By Sr Bernadette Mary Reis, fsp
What began as a national initiative in the United Arab Emirates has now become a global enterprise. In December 2018, the President of the UAE, Sheikh Khalifa bin Zayed, declared that 2019 would be the Year of Tolerance. One of the hoped-for goals was that of positioning the UAE as a global centre for promoting tolerance through projects aimed at encouraging dialogue between cultures and across civilizations.
Pope Francis in the UAE
In February 2019, His Holiness Pope Francis travelled to Abu Dhabi after receiving an invitation from His Highness Sheikh Mohamed bin Zayed Al Nahyan, Crown Prince of Abu Dhabi. It was there that on 4 February the Pope and the Grand Imam of Al-Azhar, His Eminence Dr. Ahmed el-Tayeb, signed a historic Document on Human Fraternity for World Peace and Living Together.
Abrahamic Family House
Immediately, the newly signed document took on flesh. Just one day later on 5 February, Abu Dhabi’s Crown Prince announced the construction of the Abrahamic Family House on Saadiyat Island. The complex will eventually house a Christian church, a mosque and a synagogue as well as an educational centre. It will thus be a landmark not only in the traditional sense, but also because it will serve as a place where people of different faith traditions can learn, worship and dialogue together.
From the United Arab Emirates to the world
Committee member Mohamed Khalifa Al Mubarak says that this latest proposal to “bring world cultures together” is rooted in an overall desire on the part of the United Arab Emirates. The message, he says is:
“to simplify faith back to its simplest form. To simplify life to what all our religious books basically say: be good to thy neighbour, love thy neighbour, help thy neighbour. In a world that is so connected, in reality, we have been so disconnected. Projects and initiatives like the Abrahamic Family House, and there will be many more to come in the future, will bring people together. It’s a dream come true where the people of the UAE, a people who favour tolerance, have the opportunity of sharing that with the world”.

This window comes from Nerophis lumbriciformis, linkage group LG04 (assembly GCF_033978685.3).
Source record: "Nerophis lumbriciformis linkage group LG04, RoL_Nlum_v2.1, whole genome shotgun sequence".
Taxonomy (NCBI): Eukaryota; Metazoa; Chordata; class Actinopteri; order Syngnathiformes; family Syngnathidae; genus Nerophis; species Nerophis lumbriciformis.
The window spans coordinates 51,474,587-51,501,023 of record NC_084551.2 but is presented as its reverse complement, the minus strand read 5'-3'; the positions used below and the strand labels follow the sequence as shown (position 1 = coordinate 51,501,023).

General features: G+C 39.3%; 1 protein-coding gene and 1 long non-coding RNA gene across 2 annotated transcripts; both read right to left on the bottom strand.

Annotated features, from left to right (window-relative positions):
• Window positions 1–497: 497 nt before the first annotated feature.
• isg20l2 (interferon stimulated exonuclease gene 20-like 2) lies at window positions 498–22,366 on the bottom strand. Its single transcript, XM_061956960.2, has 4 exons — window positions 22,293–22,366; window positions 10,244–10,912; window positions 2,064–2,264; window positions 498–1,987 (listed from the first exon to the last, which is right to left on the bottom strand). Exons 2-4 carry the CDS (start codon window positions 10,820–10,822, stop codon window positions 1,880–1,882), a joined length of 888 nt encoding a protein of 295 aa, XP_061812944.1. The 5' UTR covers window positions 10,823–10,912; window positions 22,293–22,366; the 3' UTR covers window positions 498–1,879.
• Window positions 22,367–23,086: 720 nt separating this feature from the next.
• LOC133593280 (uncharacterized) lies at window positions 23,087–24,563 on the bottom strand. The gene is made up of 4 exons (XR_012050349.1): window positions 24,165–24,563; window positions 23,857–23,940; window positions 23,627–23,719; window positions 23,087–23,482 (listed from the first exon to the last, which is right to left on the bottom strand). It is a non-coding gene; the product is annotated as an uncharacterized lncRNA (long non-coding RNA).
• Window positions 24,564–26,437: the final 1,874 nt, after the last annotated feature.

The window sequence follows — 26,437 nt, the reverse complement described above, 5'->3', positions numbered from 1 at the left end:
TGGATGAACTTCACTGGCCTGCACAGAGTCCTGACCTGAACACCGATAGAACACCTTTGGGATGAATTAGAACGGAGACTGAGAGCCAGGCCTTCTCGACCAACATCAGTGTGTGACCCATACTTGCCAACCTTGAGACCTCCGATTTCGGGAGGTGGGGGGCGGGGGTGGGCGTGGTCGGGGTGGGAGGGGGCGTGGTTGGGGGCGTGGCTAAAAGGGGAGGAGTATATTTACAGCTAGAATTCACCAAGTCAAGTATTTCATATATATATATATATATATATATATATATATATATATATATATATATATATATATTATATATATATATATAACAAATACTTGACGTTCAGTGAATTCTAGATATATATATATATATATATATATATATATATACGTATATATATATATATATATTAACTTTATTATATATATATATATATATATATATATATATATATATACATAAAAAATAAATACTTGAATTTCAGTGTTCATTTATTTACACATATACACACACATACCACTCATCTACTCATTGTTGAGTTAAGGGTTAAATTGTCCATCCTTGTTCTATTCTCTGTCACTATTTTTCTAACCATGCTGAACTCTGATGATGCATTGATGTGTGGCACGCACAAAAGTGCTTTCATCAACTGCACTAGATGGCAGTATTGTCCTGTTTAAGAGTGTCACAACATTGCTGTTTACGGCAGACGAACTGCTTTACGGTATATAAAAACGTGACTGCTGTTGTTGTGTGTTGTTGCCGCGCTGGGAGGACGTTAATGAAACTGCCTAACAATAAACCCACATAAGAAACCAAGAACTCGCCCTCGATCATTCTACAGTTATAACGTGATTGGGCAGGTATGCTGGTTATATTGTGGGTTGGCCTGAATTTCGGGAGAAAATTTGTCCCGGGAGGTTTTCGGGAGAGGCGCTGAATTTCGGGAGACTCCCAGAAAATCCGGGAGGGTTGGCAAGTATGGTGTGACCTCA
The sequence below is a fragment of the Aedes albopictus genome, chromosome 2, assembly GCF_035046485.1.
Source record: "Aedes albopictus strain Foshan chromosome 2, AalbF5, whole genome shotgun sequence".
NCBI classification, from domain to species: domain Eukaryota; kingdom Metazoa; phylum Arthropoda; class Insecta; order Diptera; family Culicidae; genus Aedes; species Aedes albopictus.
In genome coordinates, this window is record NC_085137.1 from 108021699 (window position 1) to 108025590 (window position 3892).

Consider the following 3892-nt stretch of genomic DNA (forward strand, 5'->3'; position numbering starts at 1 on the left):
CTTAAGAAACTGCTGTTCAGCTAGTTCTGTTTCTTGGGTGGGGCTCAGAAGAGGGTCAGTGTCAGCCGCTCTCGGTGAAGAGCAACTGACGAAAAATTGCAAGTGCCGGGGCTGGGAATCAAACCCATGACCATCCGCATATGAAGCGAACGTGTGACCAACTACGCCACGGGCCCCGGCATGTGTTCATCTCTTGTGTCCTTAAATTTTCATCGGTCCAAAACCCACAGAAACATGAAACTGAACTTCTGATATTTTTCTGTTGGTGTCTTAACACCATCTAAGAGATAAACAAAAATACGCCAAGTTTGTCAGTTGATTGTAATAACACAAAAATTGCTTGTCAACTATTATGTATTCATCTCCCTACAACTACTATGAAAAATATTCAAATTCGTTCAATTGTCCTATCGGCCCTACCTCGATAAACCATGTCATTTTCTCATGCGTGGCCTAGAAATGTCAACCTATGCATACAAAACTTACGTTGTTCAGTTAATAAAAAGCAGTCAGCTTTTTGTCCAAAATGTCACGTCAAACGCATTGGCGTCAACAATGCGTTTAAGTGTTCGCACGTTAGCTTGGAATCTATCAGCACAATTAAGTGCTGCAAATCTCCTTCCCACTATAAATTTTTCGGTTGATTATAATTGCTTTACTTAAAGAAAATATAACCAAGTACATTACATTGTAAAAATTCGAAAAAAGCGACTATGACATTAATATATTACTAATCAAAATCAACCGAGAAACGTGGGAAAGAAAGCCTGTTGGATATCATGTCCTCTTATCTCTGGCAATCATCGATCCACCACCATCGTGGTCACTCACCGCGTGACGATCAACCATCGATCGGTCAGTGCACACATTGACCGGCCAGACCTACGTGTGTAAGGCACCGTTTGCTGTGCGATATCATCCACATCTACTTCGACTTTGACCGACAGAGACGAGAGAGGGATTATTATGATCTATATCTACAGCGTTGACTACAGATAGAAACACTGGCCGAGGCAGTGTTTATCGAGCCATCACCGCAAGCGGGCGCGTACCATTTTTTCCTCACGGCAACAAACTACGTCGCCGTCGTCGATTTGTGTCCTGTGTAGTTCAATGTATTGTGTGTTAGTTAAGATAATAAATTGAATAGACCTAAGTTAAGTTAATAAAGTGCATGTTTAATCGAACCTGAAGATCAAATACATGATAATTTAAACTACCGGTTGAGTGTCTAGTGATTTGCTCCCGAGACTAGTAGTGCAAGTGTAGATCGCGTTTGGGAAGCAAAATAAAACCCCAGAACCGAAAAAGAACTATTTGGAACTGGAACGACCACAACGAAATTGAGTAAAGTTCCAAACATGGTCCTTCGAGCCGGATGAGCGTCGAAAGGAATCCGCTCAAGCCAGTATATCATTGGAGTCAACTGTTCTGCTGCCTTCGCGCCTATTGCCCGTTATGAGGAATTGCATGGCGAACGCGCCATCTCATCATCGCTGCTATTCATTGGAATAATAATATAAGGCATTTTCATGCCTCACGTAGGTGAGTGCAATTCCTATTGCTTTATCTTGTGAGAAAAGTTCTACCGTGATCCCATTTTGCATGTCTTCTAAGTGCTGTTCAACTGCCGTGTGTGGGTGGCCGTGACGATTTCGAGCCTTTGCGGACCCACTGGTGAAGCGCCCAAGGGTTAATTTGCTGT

Higher Committee begins its work in Rome
On 19 August, a committee was formed in the UAE to concretize the goals formulated in the Document on Human Fraternity signed by Pope Francis and the Grand Imam. The seven members of the committee (2 representing the Catholic Church, 2 from Al-Azhar University, and 3 representing the UAE) met for the first time on 11 September. It was the 18th anniversary of the attacks on the Twin Towers in New York City. In his remarks to the group, Pope Francis noted the significance of the manifestation of the desire to promote life and fraternity being made on the same date as others had chosen to sow death and destruction. Shortly after this first meeting in Rome, Rabbi Bruce Lustig joined the Higher committee.
Higher Committee takes its message to New York
The Higher Committee chose to meet the second time on 20 September in New York, in an effort to go global with their message as world leaders converge on New York City for the opening of the 74th Session of the United Nations. Committee member Judge Mohamed Mahmoud Abdel Salam noted in a briefing with journalists on Friday that the Higher Committee is willing to work with any nation who is open to the ideals expressed in the Document. He added that the first steps have been made with the UN Secretary General toward possible adoption of the Document by the United Nations. The Secretary General “is going to request member States to include the principles contained in this historical document in their local legislation”, the Judge said.
This is a tall order, given the fact that just one of the many goals of the Document on Human Fraternity is that of introducing a new “concept of citizenship based on the equality of rights and duties, under which all enjoy justice”. Regarding this goal, Committee member Msgr Yoannes Gaid explained that the core of the Document is that all of us are brothers. Equality is based on this truth, he added, an equality that thus extends to duties and rights as well. Freedom, Msgr Gaid emphasized, is actually based on non-violence. “Violence,” he said, “is against faith and citizenship”.
Associated with this goal is that of eliminating the term “minority”. Judge Mohamed Mahmoud Abdel Salam spelled out that the motivating force behind this goal of the Document is that the very term itself is biased and discriminatory against the “so-called minority”. For this reason, he said, the Document is the “bravest document in history” because it directly challenges stark realities such as these.